- Also I wish people would stop oversimplifying the ’8 bit trend’. First of all it’s mainly a pseudo 16 bit trend if it’s anything, but that’s just being pedantic. The fact is, for many indies, myself included, making reasonably blocky, low colour graphics with not too many frames of animation is not only a style choice, but a pragmatic move. I’m not the best artist, but I’m the best out of the two of us making games together. So, because I’m concerned about style (and because style is linked to consistency) I often choose graphics reminiscent of old games I used to play in the early 90s. That’s because it’s a style I’m familiar with, is not too hard to draw inspiration from while still adding my own spin, is fairly easy to do decent animations with and gets me working with a limited pallette and small sprites which really helps to keep the game looking consistent. That’s far more important to me than making sure I’m not accused of jumping on a bandwagon or following a trend. I don’t want to ramble on too much (too late) but hopefully that should give some idea as to the more complex reasons that indie devs might make these decisions.

      • TillEulenspiegel says:

        The graphics in Towns seem quite stylish, anyway. They’re consistent, which is really what counts as far as style is concerned.

        The graphics themselves are okay, but the animations are terribad. IIRC, they used to be nonexistent, so that’s still a step up. In contrast, FTL is very slick.

        First of all it’s mainly a pseudo 16 bit trend if it’s anything

        McPixel is not remotely 16-bit, and it’s just one example of many. Super Amazing Wagon Adventure is another I played recently.

        There’s nothing inherently wrong about retro styles, but personally I do think they’re getting a little tiresome lately. Especially 8-bit / NES / 80s style graphics. 16-bit can be done tastefully and usually doesn’t bother me.

        • BurningPet says:

          professional coverage, i must add.

          Edit – that was meant for surprisedman.

        • SurprisedMan says:

          Oh, I’m not saying that there are no examples of 8 bit style games, I’d just say they’re in the minority compared to 16 bit style ones. And everyone short hands it to 8-bit. And actually, McPixel has some scenes which are coloured in a way that does suggest 16 bit, but it’s also very blocky in a sort of 4-bit way, so it’s a bit of a mixture. Anyway, this is a distraction. :)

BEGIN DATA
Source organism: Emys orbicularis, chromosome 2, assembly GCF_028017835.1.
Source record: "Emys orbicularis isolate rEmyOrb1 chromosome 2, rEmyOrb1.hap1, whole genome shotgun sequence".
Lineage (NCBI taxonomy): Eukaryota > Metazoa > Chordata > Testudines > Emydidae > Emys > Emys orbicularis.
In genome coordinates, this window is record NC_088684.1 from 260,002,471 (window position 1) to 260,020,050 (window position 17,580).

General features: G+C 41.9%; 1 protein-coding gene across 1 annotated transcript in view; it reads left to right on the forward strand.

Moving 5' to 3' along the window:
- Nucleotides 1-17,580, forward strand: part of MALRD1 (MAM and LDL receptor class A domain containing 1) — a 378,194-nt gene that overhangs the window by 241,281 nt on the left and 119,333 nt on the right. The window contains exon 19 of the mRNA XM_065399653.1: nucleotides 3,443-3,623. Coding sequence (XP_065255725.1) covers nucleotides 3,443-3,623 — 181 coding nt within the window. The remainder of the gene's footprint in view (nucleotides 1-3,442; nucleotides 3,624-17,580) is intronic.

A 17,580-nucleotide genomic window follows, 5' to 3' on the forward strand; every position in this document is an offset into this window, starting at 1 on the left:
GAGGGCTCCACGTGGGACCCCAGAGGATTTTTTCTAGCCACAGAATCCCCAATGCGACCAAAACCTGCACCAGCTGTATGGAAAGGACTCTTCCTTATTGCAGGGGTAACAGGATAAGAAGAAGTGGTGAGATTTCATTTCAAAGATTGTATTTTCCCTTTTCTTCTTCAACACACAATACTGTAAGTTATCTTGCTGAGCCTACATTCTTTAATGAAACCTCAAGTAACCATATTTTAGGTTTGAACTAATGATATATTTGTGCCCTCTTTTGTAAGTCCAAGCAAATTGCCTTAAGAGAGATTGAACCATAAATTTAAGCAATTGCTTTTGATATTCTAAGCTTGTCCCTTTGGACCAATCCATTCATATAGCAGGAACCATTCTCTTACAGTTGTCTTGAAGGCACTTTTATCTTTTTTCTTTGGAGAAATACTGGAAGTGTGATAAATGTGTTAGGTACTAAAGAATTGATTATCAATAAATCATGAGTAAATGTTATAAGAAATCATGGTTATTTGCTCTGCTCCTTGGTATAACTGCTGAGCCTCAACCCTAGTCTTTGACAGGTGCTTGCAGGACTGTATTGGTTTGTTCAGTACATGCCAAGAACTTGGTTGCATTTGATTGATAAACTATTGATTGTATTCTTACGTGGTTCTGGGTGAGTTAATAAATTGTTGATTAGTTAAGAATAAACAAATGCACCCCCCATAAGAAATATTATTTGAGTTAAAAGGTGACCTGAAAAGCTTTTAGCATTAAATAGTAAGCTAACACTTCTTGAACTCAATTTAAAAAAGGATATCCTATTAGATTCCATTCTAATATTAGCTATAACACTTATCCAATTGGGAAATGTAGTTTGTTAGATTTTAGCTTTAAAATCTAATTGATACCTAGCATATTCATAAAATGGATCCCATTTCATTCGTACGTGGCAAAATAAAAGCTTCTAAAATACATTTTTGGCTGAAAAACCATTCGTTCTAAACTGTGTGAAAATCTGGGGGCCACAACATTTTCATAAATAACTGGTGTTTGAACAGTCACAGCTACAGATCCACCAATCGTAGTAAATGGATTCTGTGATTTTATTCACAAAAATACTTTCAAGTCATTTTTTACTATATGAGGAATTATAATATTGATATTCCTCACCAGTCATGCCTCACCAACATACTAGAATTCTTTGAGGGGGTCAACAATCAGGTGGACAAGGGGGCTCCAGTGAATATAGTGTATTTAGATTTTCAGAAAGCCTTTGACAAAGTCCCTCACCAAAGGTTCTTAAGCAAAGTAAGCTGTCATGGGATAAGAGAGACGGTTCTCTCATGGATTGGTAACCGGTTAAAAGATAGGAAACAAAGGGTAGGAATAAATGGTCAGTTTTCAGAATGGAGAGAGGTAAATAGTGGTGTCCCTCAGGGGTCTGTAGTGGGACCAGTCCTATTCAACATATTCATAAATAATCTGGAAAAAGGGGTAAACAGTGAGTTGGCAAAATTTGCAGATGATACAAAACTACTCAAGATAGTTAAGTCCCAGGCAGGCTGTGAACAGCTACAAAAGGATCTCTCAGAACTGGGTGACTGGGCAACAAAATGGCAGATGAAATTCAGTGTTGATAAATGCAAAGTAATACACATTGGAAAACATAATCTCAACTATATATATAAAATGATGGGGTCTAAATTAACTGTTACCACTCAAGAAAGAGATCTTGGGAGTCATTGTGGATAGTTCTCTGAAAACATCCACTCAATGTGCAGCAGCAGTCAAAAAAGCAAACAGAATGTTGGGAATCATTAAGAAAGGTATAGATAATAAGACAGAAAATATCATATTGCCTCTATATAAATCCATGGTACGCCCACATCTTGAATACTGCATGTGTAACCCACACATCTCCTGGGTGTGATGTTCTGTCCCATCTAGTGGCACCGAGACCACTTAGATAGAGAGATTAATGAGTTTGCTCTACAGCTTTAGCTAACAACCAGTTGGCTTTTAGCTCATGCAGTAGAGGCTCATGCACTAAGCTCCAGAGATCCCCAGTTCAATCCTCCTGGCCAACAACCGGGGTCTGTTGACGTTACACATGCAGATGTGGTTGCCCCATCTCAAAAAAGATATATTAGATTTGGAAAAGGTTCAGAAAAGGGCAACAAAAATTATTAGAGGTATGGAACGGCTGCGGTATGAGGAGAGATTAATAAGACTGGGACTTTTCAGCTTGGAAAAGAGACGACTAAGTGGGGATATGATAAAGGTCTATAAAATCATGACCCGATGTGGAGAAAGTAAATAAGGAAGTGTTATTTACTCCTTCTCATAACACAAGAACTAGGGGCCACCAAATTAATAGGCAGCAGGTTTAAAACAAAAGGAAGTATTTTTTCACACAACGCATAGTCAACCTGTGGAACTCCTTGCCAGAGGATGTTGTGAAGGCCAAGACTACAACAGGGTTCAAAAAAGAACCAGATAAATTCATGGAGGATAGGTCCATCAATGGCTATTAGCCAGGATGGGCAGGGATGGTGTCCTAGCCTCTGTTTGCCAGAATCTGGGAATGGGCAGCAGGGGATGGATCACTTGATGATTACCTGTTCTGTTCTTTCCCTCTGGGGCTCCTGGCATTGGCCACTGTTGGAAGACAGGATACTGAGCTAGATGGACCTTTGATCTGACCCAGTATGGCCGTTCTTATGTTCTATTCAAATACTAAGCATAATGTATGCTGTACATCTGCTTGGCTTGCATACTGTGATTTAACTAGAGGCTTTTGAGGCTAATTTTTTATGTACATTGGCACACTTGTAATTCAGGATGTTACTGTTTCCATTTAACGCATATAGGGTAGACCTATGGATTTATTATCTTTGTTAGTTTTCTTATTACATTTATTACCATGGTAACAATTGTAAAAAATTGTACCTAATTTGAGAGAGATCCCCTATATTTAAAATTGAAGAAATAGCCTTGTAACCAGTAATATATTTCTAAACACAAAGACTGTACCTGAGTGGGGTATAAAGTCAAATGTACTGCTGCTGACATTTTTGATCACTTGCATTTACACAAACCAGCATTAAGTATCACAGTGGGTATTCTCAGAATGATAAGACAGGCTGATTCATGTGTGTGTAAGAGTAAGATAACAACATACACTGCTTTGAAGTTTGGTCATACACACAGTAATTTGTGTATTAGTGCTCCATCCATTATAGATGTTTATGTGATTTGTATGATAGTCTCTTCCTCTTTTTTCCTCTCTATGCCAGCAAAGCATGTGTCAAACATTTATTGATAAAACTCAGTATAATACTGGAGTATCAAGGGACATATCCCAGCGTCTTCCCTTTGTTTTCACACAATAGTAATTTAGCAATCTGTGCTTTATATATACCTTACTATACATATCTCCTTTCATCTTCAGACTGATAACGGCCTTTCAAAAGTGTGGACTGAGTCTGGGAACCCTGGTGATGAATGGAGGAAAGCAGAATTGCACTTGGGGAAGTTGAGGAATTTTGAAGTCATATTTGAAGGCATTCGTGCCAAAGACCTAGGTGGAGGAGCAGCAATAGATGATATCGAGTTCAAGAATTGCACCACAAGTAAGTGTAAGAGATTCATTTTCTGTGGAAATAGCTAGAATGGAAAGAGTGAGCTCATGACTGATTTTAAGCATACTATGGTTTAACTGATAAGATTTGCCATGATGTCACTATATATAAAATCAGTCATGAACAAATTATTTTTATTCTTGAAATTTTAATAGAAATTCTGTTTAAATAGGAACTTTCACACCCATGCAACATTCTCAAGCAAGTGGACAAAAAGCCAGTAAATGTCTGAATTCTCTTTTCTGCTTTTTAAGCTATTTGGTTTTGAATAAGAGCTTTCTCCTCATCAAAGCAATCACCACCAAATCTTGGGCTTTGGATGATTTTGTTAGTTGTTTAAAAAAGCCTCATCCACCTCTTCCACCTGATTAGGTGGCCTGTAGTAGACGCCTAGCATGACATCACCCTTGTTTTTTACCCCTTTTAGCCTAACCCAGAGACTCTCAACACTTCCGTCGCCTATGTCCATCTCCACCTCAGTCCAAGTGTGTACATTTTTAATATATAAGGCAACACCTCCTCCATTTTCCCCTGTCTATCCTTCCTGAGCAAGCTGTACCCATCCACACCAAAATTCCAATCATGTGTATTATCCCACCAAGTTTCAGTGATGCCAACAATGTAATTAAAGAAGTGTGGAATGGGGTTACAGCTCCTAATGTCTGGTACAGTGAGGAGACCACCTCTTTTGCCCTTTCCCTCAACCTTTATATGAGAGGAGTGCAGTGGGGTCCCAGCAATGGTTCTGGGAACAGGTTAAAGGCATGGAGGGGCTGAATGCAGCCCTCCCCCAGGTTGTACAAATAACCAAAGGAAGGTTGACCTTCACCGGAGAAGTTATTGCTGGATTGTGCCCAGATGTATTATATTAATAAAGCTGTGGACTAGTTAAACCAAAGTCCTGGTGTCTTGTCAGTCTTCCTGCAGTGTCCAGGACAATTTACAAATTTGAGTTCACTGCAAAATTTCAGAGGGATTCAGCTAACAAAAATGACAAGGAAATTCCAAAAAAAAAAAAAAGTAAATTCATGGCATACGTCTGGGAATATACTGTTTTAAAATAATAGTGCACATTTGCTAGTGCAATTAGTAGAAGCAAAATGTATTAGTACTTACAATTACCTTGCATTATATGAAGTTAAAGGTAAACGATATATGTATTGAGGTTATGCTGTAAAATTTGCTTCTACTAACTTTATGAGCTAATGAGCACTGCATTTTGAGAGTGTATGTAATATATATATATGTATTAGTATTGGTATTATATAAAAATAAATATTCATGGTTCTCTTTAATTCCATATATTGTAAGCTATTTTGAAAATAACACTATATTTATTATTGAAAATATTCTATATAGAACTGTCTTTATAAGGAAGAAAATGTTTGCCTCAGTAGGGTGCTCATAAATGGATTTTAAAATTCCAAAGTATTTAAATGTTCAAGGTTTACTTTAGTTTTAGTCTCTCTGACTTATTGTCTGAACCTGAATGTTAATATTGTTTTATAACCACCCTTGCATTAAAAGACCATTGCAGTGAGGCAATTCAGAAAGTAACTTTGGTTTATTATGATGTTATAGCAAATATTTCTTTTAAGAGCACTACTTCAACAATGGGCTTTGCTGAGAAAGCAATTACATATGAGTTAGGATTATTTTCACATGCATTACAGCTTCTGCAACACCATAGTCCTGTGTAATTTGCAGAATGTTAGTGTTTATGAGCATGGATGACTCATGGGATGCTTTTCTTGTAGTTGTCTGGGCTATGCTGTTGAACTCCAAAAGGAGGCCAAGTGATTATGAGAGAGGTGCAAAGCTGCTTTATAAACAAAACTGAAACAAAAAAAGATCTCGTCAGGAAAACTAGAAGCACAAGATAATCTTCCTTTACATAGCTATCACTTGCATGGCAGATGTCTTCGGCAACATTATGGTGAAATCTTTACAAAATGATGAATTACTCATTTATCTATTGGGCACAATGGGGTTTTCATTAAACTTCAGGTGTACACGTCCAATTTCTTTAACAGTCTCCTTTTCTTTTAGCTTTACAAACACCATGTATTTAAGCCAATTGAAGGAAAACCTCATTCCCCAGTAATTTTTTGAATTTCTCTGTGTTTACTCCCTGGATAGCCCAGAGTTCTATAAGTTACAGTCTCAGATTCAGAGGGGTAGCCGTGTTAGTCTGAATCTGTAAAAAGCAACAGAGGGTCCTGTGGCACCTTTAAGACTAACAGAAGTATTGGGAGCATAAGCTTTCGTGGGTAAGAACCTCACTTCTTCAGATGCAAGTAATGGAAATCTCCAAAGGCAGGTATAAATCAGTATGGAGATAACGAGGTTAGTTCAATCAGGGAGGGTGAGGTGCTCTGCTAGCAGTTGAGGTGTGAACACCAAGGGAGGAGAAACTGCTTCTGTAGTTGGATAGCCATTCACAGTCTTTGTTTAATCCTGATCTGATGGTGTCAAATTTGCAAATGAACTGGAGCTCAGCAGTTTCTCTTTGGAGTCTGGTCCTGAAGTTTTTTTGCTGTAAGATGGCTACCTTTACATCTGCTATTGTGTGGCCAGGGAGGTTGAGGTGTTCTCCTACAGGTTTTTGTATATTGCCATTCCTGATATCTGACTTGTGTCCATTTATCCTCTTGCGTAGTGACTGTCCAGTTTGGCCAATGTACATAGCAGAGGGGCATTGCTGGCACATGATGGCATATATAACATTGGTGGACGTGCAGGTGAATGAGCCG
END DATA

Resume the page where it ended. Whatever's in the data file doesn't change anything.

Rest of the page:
On your other point, the animations in FTL are very minimal, so it’s a bit of an unfair comparison animation-wise. There are a few bits of hit animation, and some walk cycles and simple stuff on the tiny sprites. But the ship breaking up is pretty much just the pieces of it being moved and rotated a bit. I wouldn’t say the animations in FTL are anything special, but they do the job, for what they are – and as far as I can see that’s also the case for Towns (and they may yet improve).

          Anyway, the main point I wanted to make is that often a dev isn’t really worrying about how tiresome some section of people think the style they’ve gone for is, and nor should they. It’s far more important to find a style that you can work with and looks consistent and enables you to include all the nice little touches that elevate a game, and if that’s 8, 16, 4 bit style, then so be it. I know people don’t mean to be nasty when they complain about retro looking graphics, but I take it personally – because being able to make games with those kinds of graphics is part of what enables me to make games at all. Without that route, I’d be much more reluctant because I don’t want to make something that looks inconsistent and ugly.

          • BurningPet says:

            May i repeat my last comment here again?

            Everyone, listen to this guy. he keeps saying truths.

            to whom all concerned, the style will remain, the polish levels will rise gradually.

  14. derbefrier says:

    Heros and Generals look like it could be pretty awesome.

  15. Shazbut says:

    Very excited for Routine and Dream

  16. BurningPet says:

    While i am extremely happy that we got in, i really wish incredipede would have been accepted too.

  17. therealspratt says:

    I have to say that I’m ruddy annoyed that the rather excellent Real Texas is only on 1%, that game was fantastic!

  18. ShineyBlueShoes says:

    Well the mods aren’t completely unprecedented, when Steam first came out the biggest mods were put directly on there but we haven’t really seen anything since.

  19. dethtoll says:

    Cry of Fear is my Survival Horror game of the year, with only Lone Survivor as a contender.

    Then again, those are the only two that actually came out this year…

    Seriously, if you haven’t played CoF, do so now. It’s a major improvement over Afraid of Monsters, even the Director’s Cut.

  20. Unaco says:

    Not sure if troll or not.

    You do realise all of the mods are Source Engine mods, right? Which means you’d need to be owning/running a Source game, on Steam anyway to play them, right? And that Steam/Valve have picked up several Source mods previously, and incorporated them into Steam more fully, with achievements and Steam pages and downloading and autoupdating, right? (Dystopia springs to mind). And that they’ll still be distributed as free mods, right?

    What is so wrong with Valve/Steam distributing mods, for free, for Valve/Steam games on Steam?

    • derbefrier says:

      sounds like you just wanna be difficult. I don’t see any real reason to be against this other than your apparent hatred of steam.

    • Theevilpplz says:

      Actually a minor correction – Around the time TF2 went F2P, Valve made the Source SDK free to all users, whether they owned a Source game or not.
      So you will -not- need to own ANY game to get these source mods. They are as free as can be.

  21. shaydeeadi says:

    Happy Kenshi is on there, only got to wait about 2 more years for that to be anywhere near release.

  22. ichigo2862 says:

    Kind of wanted to get that Seduce Me game on Steam actually. I guess I’m a perv.

  23. omayon says:

    Vote for Neotokyo, guys!

Comment on this story

XHTML: Allowed code: <a href="" title=""> <abbr title=""> <acronym title=""> <b> <blockquote cite=""> <cite> <code> <del datetime=""> <em> <i> <q cite=""> <strike> <strong>